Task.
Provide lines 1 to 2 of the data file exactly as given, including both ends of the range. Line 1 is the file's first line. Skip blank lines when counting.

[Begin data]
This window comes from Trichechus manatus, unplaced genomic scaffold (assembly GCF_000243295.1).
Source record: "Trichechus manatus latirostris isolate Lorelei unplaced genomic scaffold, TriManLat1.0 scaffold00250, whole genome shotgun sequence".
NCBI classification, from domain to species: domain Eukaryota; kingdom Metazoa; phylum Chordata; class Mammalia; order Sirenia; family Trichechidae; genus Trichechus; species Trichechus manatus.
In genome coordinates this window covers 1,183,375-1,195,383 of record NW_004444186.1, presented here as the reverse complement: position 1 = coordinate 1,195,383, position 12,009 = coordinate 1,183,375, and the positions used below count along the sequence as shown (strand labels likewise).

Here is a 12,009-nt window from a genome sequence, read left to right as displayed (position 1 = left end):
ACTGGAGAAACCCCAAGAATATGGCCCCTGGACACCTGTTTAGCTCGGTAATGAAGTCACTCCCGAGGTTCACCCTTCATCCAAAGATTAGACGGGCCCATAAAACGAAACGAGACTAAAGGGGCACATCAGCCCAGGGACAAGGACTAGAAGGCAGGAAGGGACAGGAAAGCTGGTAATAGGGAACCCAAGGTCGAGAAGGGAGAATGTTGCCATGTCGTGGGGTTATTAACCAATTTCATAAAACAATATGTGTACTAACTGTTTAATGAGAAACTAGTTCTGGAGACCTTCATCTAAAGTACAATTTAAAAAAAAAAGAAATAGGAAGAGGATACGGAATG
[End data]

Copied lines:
This window comes from Trichechus manatus, unplaced genomic scaffold (assembly GCF_000243295.1).
Source record: "Trichechus manatus latirostris isolate Lorelei unplaced genomic scaffold, TriManLat1.0 scaffold00250, whole genome shotgun sequence".